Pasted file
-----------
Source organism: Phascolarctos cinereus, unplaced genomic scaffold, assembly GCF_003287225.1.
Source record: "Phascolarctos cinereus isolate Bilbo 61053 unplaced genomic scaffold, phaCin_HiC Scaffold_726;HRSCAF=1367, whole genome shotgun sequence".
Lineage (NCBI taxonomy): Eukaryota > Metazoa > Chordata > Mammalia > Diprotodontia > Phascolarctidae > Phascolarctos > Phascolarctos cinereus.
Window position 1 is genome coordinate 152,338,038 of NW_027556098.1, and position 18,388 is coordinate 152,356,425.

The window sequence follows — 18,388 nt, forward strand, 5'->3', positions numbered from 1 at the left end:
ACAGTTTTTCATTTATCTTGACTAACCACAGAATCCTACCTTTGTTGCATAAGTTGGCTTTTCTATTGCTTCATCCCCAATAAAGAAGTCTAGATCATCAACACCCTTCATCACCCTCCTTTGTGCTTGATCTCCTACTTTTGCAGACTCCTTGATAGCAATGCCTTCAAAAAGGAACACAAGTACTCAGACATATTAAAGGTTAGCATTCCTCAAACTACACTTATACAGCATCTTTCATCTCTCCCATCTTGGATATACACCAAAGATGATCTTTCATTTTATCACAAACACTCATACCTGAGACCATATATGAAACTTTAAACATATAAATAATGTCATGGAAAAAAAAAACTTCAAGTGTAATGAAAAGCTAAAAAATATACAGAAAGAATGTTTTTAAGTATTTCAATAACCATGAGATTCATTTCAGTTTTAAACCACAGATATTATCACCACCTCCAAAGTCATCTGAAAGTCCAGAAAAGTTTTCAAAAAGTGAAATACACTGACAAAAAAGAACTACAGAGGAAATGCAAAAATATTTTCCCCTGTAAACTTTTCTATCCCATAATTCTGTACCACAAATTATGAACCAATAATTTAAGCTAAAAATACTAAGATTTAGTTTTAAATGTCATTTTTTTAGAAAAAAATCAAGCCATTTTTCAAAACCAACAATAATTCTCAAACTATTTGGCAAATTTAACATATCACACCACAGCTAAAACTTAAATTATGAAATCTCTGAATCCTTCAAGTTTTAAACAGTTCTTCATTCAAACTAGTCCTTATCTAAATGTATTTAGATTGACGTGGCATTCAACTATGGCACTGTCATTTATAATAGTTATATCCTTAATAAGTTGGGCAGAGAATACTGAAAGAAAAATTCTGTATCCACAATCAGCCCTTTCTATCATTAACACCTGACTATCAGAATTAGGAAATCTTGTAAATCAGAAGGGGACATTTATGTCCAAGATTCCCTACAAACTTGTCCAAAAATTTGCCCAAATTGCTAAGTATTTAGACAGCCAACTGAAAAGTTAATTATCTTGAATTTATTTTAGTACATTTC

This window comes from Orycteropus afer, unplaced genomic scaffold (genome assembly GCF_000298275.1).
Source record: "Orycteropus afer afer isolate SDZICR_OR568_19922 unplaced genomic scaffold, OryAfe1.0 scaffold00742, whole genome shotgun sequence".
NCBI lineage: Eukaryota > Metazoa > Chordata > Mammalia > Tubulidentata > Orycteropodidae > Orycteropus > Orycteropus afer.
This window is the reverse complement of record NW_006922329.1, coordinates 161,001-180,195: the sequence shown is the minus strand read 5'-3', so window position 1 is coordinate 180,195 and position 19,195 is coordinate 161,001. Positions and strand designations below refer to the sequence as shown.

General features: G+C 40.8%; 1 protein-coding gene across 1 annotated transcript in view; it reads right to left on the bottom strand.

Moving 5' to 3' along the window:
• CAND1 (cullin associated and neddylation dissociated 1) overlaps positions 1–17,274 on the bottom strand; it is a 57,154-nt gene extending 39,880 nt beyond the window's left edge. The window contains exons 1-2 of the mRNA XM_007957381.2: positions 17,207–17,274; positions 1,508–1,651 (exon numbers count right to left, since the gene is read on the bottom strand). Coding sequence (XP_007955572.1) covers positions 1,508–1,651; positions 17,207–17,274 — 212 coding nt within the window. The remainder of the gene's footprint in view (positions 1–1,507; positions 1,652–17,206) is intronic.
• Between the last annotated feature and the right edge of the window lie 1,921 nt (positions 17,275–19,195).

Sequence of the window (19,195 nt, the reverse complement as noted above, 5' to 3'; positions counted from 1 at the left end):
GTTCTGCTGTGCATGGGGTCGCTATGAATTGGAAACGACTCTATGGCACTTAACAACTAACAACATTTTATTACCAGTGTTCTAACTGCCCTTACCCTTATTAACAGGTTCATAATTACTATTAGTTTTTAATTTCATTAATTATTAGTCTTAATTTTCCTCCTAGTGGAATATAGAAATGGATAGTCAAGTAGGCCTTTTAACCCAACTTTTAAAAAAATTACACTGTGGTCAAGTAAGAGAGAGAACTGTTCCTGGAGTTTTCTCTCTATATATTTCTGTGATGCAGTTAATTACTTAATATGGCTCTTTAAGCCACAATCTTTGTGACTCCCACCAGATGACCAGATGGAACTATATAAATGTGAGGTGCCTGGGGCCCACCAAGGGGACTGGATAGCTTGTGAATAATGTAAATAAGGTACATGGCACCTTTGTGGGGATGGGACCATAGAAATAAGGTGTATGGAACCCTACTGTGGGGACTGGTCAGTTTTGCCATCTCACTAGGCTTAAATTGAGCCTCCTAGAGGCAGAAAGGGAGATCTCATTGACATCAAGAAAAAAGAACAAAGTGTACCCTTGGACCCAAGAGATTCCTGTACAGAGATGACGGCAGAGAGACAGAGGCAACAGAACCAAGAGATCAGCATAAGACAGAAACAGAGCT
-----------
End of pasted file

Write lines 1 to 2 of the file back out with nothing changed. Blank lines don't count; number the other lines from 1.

Source organism: Phascolarctos cinereus, unplaced genomic scaffold, assembly GCF_003287225.1.
Source record: "Phascolarctos cinereus isolate Bilbo 61053 unplaced genomic scaffold, phaCin_HiC Scaffold_726;HRSCAF=1367, whole genome shotgun sequence".